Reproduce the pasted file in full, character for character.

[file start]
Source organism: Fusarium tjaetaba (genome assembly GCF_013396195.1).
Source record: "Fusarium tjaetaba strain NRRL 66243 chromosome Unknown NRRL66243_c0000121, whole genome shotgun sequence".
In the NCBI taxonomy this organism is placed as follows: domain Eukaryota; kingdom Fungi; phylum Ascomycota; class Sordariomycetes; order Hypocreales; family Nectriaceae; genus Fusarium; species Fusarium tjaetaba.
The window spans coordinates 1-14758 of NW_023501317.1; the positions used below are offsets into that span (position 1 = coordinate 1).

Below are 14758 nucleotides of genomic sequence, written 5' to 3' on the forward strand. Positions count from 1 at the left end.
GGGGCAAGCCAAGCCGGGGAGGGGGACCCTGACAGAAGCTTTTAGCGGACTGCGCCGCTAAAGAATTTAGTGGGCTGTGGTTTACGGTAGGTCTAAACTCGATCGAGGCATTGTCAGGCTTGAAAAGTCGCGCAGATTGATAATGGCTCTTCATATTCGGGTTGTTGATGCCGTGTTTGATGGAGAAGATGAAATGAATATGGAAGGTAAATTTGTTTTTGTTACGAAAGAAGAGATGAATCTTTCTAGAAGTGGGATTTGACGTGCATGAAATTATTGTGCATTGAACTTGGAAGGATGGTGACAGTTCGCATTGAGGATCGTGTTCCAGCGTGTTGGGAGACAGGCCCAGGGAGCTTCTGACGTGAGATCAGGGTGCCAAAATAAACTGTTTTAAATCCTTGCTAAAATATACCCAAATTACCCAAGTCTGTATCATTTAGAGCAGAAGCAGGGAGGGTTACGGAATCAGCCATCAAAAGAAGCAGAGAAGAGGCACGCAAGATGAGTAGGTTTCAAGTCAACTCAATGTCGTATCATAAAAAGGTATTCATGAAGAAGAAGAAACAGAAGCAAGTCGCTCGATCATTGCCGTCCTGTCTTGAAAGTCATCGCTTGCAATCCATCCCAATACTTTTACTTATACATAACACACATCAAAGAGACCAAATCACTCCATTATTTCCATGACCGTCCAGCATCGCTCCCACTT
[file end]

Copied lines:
Source organism: Fusarium tjaetaba (genome assembly GCF_013396195.1).
Source record: "Fusarium tjaetaba strain NRRL 66243 chromosome Unknown NRRL66243_c0000121, whole genome shotgun sequence".
In the NCBI taxonomy this organism is placed as follows: domain Eukaryota; kingdom Fungi; phylum Ascomycota; class Sordariomycetes; order Hypocreales; family Nectriaceae; genus Fusarium; species Fusarium tjaetaba.
The window spans coordinates 1-14758 of NW_023501317.1; the positions used below are offsets into that span (position 1 = coordinate 1).

Below are 14758 nucleotides of genomic sequence, written 5' to 3' on the forward strand. Positions count from 1 at the left end.
GGGGCAAGCCAAGCCGGGGAGGGGGACCCTGACAGAAGCTTTTAGCGGACTGCGCCGCTAAAGAATTTAGTGGGCTGTGGTTTACGGTAGGTCTAAACTCGATCGAGGCATTGTCAGGCTTGAAAAGTCGCGCAGATTGATAATGGCTCTTCATATTCGGGTTGTTGATGCCGTGTTTGATGGAGAAGATGAAATGAATATGGAAGGTAAATTTGTTTTTGTTACGAAAGAAGAGATGAATCTTTCTAGAAGTGGGATTTGACGTGCATGAAATTATTGTGCATTGAACTTGGAAGGATGGTGACAGTTCGCATTGAGGATCGTGTTCCAGCGTGTTGGGAGACAGGCCCAGGGAGCTTCTGACGTGAGATCAGGGTGCCAAAATAAACTGTTTTAAATCCTTGCTAAAATATACCCAAATTACCCAAGTCTGTATCATTTAGAGCAGAAGCAGGGAGGGTTACGGAATCAGCCATCAAAAGAAGCAGAGAAGAGGCACGCAAGATGAGTAGGTTTCAAGTCAACTCAATGTCGTATCATAAAAAGGTATTCATGAAGAAGAAGAAACAGAAGCAAGTCGCTCGATCATTGCCGTCCTGTCTTGAAAGTCATCGCTTGCAATCCATCCCAATACTTTTACTTATACATAACACACATCAAAGAGACCAAATCACTCCATTATTTCCATGACCGTCCAGCATCGCTCCCACTT